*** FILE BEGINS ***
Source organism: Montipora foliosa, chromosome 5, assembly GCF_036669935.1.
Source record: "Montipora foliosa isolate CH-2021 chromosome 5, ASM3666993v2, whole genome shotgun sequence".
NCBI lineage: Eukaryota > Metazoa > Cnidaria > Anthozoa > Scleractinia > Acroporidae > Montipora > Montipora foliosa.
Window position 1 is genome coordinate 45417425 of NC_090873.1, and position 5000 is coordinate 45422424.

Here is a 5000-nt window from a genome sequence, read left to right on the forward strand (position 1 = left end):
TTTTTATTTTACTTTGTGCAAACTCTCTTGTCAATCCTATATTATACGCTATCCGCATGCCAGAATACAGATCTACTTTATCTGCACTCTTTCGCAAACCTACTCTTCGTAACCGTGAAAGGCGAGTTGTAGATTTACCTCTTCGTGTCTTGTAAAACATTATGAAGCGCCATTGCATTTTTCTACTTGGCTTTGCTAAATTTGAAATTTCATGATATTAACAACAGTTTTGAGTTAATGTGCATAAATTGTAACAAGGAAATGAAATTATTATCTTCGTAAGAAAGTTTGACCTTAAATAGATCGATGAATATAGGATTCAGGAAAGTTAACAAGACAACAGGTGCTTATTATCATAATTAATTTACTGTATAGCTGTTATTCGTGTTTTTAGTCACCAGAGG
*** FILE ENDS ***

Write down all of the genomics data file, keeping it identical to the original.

Source organism: Montipora foliosa, chromosome 5, assembly GCF_036669935.1.
Source record: "Montipora foliosa isolate CH-2021 chromosome 5, ASM3666993v2, whole genome shotgun sequence".
NCBI lineage: Eukaryota > Metazoa > Cnidaria > Anthozoa > Scleractinia > Acroporidae > Montipora > Montipora foliosa.
Window position 1 is genome coordinate 45417425 of NC_090873.1, and position 5000 is coordinate 45422424.

Here is a 5000-nt window from a genome sequence, read left to right on the forward strand (position 1 = left end):
TTTTTATTTTACTTTGTGCAAACTCTCTTGTCAATCCTATATTATACGCTATCCGCATGCCAGAATACAGATCTACTTTATCTGCACTCTTTCGCAAACCTACTCTTCGTAACCGTGAAAGGCGAGTTGTAGATTTACCTCTTCGTGTCTTGTAAAACATTATGAAGCGCCATTGCATTTTTCTACTTGGCTTTGCTAAATTTGAAATTTCATGATATTAACAACAGTTTTGAGTTAATGTGCATAAATTGTAACAAGGAAATGAAATTATTATCTTCGTAAGAAAGTTTGACCTTAAATAGATCGATGAATATAGGATTCAGGAAAGTTAACAAGACAACAGGTGCTTATTATCATAATTAATTTACTGTATAGCTGTTATTCGTGTTTTTAGTCACCAGAGG